Valeria Rosati

This article is sponsored by Vantage Infrastructure

The European Parliament adopted the Sustainability Taxonomy Regulation on 18 June 2020, but the question is will infrastructure fund managers approach it now mainly as a compliance burden and constraint or as a game changer in sustainable investing?

The EU taxonomy was developed to determine the criteria whereby economic activities could be deemed ‘sustainable’, whilst remaining good corporate citizens. In the works for years, the framework seeks to solve the biggest roadblocks to transitioning the EU into a net-zero, resilient and resource-efficient economy by 2050.

There is a recognition that capital markets will play a crucial role in achieving these policy objectives: the European Commission estimates an additional €260 billion in annual investments will be required to meet 2030 climate targets. Until recently, investors had not had much guidance as to what counted towards fulfilling this investment requirement, aside from renewables. This has now changed, allowing investors and companies to embrace the EU taxonomy revolution.

For infrastructure managers, the EU taxonomy is especially relevant, as most of the activities falling under the ‘mitigation’ environmental objective are infrastructure in nature. However, embedding the EU taxonomy in the investment process does bring challenges, and early preparation is advisable. We learned several lessons in an early pilot programme when applying the guidelines to a selection of managed assets and a notional portfolio.

The revolution

Most of the environmental initiatives to date, including the Kyoto Protocol, Paris Agreement and various individual country pledges, have been led by governments or international organisations. Although landmark in nature, those commitments often lacked a clear implementation plan for an economy to achieve their ambitious goals. The EU taxonomy facilitates implementation by clearly defining three main characteristics for a sustainable activity:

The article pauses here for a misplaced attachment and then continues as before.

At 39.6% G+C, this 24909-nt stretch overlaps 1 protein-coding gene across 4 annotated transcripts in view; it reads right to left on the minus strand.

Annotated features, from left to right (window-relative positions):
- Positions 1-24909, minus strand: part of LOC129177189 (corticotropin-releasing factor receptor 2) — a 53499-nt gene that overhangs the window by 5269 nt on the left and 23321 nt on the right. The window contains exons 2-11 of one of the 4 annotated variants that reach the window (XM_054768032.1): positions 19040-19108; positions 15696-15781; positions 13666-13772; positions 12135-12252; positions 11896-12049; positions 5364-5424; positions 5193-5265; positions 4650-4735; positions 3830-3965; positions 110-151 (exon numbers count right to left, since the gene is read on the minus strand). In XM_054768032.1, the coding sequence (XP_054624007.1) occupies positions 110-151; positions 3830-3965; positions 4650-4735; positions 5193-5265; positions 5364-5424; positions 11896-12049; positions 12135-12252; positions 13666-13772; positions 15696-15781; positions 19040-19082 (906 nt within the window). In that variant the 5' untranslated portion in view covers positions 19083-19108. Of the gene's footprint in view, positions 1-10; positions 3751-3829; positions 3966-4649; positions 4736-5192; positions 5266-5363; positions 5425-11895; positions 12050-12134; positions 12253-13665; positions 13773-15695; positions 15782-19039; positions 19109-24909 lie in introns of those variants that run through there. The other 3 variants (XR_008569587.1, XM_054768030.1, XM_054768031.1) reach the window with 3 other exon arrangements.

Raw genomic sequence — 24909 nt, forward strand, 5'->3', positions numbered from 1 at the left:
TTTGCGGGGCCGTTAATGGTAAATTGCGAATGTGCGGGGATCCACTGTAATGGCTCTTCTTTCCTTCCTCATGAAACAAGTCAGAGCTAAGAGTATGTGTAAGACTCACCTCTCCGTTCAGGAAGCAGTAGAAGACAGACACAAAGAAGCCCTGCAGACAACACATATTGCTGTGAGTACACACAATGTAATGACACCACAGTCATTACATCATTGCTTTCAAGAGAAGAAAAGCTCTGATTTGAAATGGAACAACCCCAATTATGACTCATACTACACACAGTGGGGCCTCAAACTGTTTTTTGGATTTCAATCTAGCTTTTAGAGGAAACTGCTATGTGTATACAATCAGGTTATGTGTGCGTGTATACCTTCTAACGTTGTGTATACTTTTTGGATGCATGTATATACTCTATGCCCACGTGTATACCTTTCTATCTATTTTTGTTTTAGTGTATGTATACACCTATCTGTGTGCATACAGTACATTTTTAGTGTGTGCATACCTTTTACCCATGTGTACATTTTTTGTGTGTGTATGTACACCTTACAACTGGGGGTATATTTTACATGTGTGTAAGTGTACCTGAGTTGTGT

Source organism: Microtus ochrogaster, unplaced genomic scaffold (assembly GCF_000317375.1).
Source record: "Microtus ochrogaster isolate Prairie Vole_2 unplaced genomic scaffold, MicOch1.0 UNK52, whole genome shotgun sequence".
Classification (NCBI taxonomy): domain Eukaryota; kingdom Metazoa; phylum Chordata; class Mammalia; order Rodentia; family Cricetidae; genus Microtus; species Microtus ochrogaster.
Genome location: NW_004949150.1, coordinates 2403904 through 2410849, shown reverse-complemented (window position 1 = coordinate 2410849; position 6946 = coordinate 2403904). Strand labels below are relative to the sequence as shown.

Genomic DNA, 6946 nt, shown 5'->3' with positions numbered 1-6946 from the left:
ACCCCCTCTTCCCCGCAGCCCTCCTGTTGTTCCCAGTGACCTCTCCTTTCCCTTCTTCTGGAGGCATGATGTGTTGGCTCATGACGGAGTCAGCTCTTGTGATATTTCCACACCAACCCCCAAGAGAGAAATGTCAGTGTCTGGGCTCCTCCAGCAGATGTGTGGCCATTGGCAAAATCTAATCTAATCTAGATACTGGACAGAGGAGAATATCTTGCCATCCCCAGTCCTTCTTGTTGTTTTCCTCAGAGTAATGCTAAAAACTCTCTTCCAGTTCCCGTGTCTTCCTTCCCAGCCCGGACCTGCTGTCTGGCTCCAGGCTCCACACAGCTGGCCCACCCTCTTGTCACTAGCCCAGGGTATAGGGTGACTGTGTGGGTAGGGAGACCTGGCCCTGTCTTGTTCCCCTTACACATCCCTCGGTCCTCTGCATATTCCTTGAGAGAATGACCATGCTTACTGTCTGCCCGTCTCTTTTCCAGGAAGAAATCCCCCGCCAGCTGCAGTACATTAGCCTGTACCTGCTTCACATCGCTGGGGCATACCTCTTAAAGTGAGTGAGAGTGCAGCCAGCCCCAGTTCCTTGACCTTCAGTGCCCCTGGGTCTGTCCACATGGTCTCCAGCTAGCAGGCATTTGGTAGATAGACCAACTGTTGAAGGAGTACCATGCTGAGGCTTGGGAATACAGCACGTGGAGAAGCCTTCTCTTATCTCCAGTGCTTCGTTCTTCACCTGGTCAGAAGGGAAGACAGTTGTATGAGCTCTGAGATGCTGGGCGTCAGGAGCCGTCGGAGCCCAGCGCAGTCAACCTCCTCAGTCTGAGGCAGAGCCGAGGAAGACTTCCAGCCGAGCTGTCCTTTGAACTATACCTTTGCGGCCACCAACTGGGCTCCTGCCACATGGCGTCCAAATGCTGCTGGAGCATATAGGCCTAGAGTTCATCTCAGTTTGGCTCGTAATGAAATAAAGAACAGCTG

• contributes significantly to at least one of six environmental objectives
  • does not harm the other objectives
  • meets minimum social safeguards

By following the EU taxonomy’s guidelines, managers can tailor their strategies and re-orient investment capital towards assets and capex that contribute to ‘net zero’.

Secondly, the discussion around sustainability has also been focused on individual companies’ behaviour. However, why make costly adjustments to a company’s business practices unless the competition does too? Companies have often opted to make small, cost-efficient, incremental improvements to their environmental, social and governance strategy by planting trees, donating to local charities or improving offices’ energy efficiency. While ESG-positive, it can be difficult to compare these activities against one another.

The EU taxonomy provides a clear set of guidelines, including technical thresholds and numerical criteria, to determine if an economic activity is sustainable. Therefore, companies can no longer select the cheapest ‘green’ credential but need to measure sustainability with an identical yardstick.

Lastly, sustainability can be a hard pill to swallow for investors in assets that will not be part of a sustainable economy. However, it is also true that an overly zealous transition agenda not only produces significant system losses but can be counterproductive, as these activities can be a gateway to a lower carbon economy.

The EU taxonomy takes a pragmatic rather than theoretical approach and recognises the role of transition assets. These are not fully compatible with the net-zero target but, in the absence of technological alternatives, the best-in-class transition assets can provide a bridge to net zero.